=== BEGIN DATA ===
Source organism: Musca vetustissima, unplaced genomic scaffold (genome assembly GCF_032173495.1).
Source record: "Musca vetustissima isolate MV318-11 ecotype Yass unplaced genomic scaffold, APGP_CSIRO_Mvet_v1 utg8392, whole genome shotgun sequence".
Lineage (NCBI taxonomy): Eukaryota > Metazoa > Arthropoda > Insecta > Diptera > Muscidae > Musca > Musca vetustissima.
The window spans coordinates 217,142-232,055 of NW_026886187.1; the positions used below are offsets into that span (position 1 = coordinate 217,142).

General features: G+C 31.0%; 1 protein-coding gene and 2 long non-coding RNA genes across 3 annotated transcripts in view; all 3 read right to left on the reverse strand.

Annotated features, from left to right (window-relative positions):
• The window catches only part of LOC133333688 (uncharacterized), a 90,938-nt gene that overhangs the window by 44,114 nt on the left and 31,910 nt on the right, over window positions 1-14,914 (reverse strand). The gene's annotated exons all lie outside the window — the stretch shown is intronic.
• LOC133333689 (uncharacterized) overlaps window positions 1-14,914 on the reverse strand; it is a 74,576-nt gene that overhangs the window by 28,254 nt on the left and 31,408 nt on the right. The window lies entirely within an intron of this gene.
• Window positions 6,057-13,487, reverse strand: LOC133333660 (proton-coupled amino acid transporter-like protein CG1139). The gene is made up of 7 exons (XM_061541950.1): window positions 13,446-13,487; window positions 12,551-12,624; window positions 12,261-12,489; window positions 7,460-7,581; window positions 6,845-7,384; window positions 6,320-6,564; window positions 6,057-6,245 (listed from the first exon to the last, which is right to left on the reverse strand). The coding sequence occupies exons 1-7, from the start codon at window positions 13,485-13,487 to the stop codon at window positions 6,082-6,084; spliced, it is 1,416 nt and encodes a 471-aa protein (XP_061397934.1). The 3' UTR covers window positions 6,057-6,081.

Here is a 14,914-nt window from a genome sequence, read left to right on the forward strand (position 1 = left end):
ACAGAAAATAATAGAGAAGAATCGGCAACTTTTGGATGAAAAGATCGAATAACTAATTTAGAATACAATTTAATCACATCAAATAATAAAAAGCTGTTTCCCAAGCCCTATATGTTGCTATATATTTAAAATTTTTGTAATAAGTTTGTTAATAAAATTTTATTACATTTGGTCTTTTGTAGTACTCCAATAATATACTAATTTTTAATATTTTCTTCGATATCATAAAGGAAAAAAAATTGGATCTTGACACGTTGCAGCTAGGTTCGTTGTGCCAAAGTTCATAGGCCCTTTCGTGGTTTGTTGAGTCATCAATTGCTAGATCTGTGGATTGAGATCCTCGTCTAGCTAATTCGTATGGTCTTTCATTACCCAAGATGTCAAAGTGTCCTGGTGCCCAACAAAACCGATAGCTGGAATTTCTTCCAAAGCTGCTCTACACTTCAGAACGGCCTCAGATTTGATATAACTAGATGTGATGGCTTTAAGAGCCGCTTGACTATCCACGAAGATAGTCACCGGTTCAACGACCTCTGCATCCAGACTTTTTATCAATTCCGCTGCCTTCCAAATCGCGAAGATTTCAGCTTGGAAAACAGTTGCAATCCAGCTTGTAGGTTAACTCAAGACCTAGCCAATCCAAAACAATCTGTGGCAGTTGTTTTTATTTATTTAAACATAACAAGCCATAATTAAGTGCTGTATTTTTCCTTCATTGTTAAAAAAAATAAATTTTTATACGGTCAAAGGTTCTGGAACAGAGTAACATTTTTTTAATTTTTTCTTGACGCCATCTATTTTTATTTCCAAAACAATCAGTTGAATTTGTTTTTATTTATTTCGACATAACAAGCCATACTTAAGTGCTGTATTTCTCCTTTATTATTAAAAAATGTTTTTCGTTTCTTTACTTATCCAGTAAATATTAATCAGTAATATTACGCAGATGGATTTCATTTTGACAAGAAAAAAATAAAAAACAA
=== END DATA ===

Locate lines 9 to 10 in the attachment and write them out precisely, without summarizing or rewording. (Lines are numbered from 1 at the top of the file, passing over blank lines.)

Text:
• Window positions 6,057-13,487, reverse strand: LOC133333660 (proton-coupled amino acid transporter-like protein CG1139). The gene is made up of 7 exons (XM_061541950.1): window positions 13,446-13,487; window positions 12,551-12,624; window positions 12,261-12,489; window positions 7,460-7,581; window positions 6,845-7,384; window positions 6,320-6,564; window positions 6,057-6,245 (listed from the first exon to the last, which is right to left on the reverse strand). The coding sequence occupies exons 1-7, from the start codon at window positions 13,485-13,487 to the stop codon at window positions 6,082-6,084; spliced, it is 1,416 nt and encodes a 471-aa protein (XP_061397934.1). The 3' UTR covers window positions 6,057-6,081.

Here is a 14,914-nt window from a genome sequence, read left to right on the forward strand (position 1 = left end):